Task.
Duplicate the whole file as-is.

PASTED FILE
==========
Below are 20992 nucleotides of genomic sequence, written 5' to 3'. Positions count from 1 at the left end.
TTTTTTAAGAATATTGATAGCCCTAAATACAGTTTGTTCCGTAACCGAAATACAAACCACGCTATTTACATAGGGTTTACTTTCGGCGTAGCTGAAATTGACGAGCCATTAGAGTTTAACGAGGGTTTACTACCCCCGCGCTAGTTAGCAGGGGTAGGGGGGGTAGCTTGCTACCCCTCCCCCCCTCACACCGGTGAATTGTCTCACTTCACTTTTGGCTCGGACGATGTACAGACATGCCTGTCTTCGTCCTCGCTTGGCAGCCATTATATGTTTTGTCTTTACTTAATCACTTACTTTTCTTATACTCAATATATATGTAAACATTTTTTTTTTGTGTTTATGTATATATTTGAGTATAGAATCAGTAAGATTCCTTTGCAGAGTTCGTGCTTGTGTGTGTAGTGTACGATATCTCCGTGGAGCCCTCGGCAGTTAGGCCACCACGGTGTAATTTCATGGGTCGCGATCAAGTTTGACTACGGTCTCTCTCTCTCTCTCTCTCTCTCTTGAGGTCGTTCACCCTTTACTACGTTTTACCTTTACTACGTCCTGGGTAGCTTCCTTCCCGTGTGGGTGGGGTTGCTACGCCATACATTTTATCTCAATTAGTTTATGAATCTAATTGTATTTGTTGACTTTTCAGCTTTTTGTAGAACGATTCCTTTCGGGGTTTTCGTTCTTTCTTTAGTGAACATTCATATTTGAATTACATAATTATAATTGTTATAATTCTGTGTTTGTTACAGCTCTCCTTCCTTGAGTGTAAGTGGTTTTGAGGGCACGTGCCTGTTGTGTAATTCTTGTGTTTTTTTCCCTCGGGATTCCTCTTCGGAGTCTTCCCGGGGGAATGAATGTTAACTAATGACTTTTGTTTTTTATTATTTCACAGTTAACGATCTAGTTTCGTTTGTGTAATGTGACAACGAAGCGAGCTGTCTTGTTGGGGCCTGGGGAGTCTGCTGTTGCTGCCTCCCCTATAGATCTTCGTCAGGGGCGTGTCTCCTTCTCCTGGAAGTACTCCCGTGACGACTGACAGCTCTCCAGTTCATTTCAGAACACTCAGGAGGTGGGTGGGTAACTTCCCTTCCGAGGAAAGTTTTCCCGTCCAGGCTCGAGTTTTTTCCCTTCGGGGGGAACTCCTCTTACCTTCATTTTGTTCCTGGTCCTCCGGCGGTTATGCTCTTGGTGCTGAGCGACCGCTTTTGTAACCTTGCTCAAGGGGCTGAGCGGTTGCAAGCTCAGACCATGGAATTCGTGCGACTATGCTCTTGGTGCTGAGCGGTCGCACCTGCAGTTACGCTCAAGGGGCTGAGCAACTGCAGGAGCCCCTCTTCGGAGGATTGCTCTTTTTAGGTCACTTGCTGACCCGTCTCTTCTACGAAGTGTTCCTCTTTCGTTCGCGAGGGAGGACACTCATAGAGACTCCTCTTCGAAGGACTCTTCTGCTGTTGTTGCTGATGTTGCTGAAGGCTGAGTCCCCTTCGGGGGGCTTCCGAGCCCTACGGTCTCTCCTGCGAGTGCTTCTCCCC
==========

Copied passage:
Below are 20992 nucleotides of genomic sequence, written 5' to 3'. Positions count from 1 at the left end.
TTTTTTAAGAATATTGATAGCCCTAAATACAGTTTGTTCCGTAACCGAAATACAAACCACGCTATTTACATAGGGTTTACTTTCGGCGTAGCTGAAATTGACGAGCCATTAGAGTTTAACGAGGGTTTACTACCCCCGCGCTAGTTAGCAGGGGTAGGGGGGGTAGCTTGCTACCCCTCCCCCCCTCACACCGGTGAATTGTCTCACTTCACTTTTGGCTCGGACGATGTACAGACATGCCTGTCTTCGTCCTCGCTTGGCAGCCATTATATGTTTTGTCTTTACTTAATCACTTACTTTTCTTATACTCAATATATATGTAAACATTTTTTTTTTGTGTTTATGTATATATTTGAGTATAGAATCAGTAAGATTCCTTTGCAGAGTTCGTGCTTGTGTGTGTAGTGTACGATATCTCCGTGGAGCCCTCGGCAGTTAGGCCACCACGGTGTAATTTCATGGGTCGCGATCAAGTTTGACTACGGTCTCTCTCTCTCTCTCTCTCTCTCTTGAGGTCGTTCACCCTTTACTACGTTTTACCTTTACTACGTCCTGGGTAGCTTCCTTCCCGTGTGGGTGGGGTTGCTACGCCATACATTTTATCTCAATTAGTTTATGAATCTAATTGTATTTGTTGACTTTTCAGCTTTTTGTAGAACGATTCCTTTCGGGGTTTTCGTTCTTTCTTTAGTGAACATTCATATTTGAATTACATAATTATAATTGTTATAATTCTGTGTTTGTTACAGCTCTCCTTCCTTGAGTGTAAGTGGTTTTGAGGGCACGTGCCTGTTGTGTAATTCTTGTGTTTTTTTCCCTCGGGATTCCTCTTCGGAGTCTTCCCGGGGGAATGAATGTTAACTAATGACTTTTGTTTTTTATTATTTCACAGTTAACGATCTAGTTTCGTTTGTGTAATGTGACAACGAAGCGAGCTGTCTTGTTGGGGCCTGGGGAGTCTGCTGTTGCTGCCTCCCCTATAGATCTTCGTCAGGGGCGTGTCTCCTTCTCCTGGAAGTACTCCCGTGACGACTGACAGCTCTCCAGTTCATTTCAGAACACTCAGGAGGTGGGTGGGTAACTTCCCTTCCGAGGAAAGTTTTCCCGTCCAGGCTCGAGTTTTTTCCCTTCGGGGGGAACTCCTCTTACCTTCATTTTGTTCCTGGTCCTCCGGCGGTTATGCTCTTGGTGCTGAGCGACCGCTTTTGTAACCTTGCTCAAGGGGCTGAGCGGTTGCAAGCTCAGACCATGGAATTCGTGCGACTATGCTCTTGGTGCTGAGCGGTCGCACCTGCAGTTACGCTCAAGGGGCTGAGCAACTGCAGGAGCCCCTCTTCGGAGGATTGCTCTTTTTAGGTCACTTGCTGACCCGTCTCTTCTACGAAGTGTTCCTCTTTCGTTCGCGAGGGAGGACACTCATAGAGACTCCTCTTCGAAGGACTCTTCTGCTGTTGTTGCTGATGTTGCTGAAGGCTGAGTCCCCTTCGGGGGGCTTCCGAGCCCTACGGTCTCTCCTGCGAGTGCTTCTCCCC